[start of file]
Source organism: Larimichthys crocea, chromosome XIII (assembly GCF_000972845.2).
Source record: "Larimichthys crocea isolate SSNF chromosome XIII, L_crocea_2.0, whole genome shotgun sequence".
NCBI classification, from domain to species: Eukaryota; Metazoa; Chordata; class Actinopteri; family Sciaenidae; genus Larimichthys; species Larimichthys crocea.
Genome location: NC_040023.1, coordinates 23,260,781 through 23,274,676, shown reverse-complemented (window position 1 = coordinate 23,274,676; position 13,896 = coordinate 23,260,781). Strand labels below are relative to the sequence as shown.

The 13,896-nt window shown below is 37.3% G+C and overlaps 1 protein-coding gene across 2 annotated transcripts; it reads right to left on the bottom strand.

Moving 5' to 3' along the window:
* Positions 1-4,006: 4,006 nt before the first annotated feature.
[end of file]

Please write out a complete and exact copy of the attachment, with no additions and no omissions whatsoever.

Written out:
Source organism: Larimichthys crocea, chromosome XIII (assembly GCF_000972845.2).
Source record: "Larimichthys crocea isolate SSNF chromosome XIII, L_crocea_2.0, whole genome shotgun sequence".
NCBI classification, from domain to species: Eukaryota; Metazoa; Chordata; class Actinopteri; family Sciaenidae; genus Larimichthys; species Larimichthys crocea.
Genome location: NC_040023.1, coordinates 23,260,781 through 23,274,676, shown reverse-complemented (window position 1 = coordinate 23,274,676; position 13,896 = coordinate 23,260,781). Strand labels below are relative to the sequence as shown.

The 13,896-nt window shown below is 37.3% G+C and overlaps 1 protein-coding gene across 2 annotated transcripts; it reads right to left on the bottom strand.

Moving 5' to 3' along the window:
* Positions 1-4,006: 4,006 nt before the first annotated feature.